First we asked them about election night, and the moment they realized Trump had won 

Shekinah: At first I didn’t believe it, I thought it was a joke, and then I kept scrolling down and it was all Donald Trump, Donald Trump, Donald Trump. I was upset. I was mad, but at the same time I kind of want to cry. I worked so hard to get ahead, we black people work so hard, and now we’re getting pushed back down again.

I called my grandma and told her what happened, and she said ‘Are you for real?’ And I was like, ‘Yeah he won’. She just said, you’ve got to be positive, you’ve got this.

Lakisha: When I woke up, some people were making jokes about it, saying ‘I’m going to pack my bags and go back to Africa.’ It was sad, I was like ‘Y’all taking this as a joke and this is real man. He used used this to down us and you are all trying to make it a joke. You’re all acting like he wants to portray us.’ 

Lakisha

Aisat: Everyone at school was crying; the teachers were crying. I’m really reconsidering my future right now. I’m thinking of applying for colleges in Australia. I’m scared for my family – my dad is a Muslim, I have friends in the LGBT community and my friends recently found out their parents are not legal.

Shekinah: She wanted to be the female president, and that’s what I want to be one day, the first female black president. For her not to win, it was like ‘Man I don’t even have a chance’, plus I’m black. I feel now now my future in American gonna be a lot harder. I’m gonna have to prove myself to everybody now.’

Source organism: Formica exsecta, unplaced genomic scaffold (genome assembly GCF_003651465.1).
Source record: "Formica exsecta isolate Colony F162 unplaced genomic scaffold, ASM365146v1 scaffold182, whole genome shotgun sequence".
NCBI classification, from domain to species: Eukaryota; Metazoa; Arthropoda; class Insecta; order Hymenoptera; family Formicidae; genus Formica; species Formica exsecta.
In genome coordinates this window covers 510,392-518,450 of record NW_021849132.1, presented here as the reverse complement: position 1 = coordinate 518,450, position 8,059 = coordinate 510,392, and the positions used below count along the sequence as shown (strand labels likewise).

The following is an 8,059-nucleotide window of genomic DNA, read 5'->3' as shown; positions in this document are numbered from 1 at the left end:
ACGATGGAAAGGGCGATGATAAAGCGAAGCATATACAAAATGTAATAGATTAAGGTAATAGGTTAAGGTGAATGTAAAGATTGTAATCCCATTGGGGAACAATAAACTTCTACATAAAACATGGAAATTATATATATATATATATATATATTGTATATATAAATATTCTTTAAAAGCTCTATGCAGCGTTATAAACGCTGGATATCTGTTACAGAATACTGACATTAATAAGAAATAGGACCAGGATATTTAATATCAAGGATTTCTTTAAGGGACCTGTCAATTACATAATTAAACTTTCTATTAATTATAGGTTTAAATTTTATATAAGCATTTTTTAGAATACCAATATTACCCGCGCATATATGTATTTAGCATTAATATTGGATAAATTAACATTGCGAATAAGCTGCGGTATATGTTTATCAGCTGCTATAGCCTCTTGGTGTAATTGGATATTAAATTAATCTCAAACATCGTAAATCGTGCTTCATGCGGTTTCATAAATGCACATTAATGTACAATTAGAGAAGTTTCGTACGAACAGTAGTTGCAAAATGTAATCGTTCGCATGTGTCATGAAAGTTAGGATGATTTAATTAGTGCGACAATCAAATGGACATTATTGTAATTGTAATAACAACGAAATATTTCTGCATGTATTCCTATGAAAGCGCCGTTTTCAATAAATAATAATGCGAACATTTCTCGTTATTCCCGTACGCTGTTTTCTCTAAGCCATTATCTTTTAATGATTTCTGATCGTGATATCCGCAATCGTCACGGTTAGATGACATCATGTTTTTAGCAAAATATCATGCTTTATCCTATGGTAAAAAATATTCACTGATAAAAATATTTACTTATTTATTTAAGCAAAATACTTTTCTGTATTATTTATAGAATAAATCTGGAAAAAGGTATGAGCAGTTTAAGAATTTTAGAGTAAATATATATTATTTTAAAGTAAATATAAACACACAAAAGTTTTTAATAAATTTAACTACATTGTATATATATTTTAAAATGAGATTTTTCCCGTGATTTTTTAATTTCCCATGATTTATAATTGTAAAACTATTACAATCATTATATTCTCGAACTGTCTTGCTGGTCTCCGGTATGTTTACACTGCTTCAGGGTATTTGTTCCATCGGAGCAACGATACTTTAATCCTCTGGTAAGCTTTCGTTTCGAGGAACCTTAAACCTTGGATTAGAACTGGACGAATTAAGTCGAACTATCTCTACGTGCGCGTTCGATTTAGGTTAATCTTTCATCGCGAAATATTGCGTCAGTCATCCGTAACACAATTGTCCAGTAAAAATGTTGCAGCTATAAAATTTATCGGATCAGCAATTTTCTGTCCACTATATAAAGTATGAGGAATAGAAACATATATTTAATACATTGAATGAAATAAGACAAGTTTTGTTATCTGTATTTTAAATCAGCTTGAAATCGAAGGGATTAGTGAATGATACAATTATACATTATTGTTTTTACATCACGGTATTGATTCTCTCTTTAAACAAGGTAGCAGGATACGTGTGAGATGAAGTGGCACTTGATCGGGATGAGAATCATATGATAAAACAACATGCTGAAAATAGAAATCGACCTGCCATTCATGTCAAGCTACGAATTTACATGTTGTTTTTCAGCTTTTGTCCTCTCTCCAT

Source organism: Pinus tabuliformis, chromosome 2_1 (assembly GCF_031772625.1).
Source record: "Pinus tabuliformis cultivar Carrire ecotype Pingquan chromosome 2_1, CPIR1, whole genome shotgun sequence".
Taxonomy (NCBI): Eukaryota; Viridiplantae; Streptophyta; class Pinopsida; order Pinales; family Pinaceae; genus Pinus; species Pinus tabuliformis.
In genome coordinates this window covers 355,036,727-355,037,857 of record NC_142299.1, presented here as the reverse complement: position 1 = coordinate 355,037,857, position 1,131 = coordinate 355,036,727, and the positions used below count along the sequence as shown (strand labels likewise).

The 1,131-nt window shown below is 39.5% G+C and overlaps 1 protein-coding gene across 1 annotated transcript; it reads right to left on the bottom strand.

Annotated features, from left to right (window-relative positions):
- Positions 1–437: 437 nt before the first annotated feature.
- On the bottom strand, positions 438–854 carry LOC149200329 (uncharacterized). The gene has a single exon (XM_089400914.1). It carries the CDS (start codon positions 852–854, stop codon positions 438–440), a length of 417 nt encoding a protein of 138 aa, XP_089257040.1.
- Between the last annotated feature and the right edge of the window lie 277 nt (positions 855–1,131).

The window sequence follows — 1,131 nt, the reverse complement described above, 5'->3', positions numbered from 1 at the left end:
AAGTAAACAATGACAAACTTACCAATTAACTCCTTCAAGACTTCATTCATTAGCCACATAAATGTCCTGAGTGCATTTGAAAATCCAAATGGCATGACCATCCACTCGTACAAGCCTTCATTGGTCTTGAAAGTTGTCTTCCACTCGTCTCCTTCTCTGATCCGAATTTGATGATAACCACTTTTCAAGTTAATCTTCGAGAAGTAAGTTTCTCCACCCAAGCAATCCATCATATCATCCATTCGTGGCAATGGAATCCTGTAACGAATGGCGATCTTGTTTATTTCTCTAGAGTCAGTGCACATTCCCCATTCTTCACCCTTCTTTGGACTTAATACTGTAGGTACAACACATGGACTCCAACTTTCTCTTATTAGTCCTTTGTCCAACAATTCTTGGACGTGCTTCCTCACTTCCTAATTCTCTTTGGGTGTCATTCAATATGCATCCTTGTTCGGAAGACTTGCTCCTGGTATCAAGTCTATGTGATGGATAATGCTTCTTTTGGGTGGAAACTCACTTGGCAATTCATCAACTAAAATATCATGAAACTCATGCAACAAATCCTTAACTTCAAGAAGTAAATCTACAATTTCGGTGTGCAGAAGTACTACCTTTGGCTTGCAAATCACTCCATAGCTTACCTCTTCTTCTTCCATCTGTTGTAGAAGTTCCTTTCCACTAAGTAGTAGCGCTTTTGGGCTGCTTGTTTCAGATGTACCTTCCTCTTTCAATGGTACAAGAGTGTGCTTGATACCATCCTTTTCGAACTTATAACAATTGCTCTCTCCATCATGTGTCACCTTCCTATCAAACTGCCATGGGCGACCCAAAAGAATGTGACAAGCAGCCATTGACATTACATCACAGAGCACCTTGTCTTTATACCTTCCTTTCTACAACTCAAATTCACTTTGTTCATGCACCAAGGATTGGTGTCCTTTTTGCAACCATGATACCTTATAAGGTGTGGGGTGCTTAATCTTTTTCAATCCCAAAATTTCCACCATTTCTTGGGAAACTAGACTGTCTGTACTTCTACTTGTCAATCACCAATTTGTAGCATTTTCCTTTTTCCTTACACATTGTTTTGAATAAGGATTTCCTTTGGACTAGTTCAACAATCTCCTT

The girls told us they want to respond to Trump’s victory politically – starting this week

Aisat: The day after the election, my robotics class all decided to spend the session talking about what had happened. We all said ‘This is our country, we have to take it back. We’ve started a GoFundMe to go to the Million Woman March in Washington. Five of us are going – we’ve raised $2000.

Aisat

Shekinah: I consider myself a feminist because I see how women are being treated. Me being raised by a strong woman, I seen her work so hard to get ahead, she go through so much, and still people treat her differently because she’s a woman. She gets paid less because she’s a woman.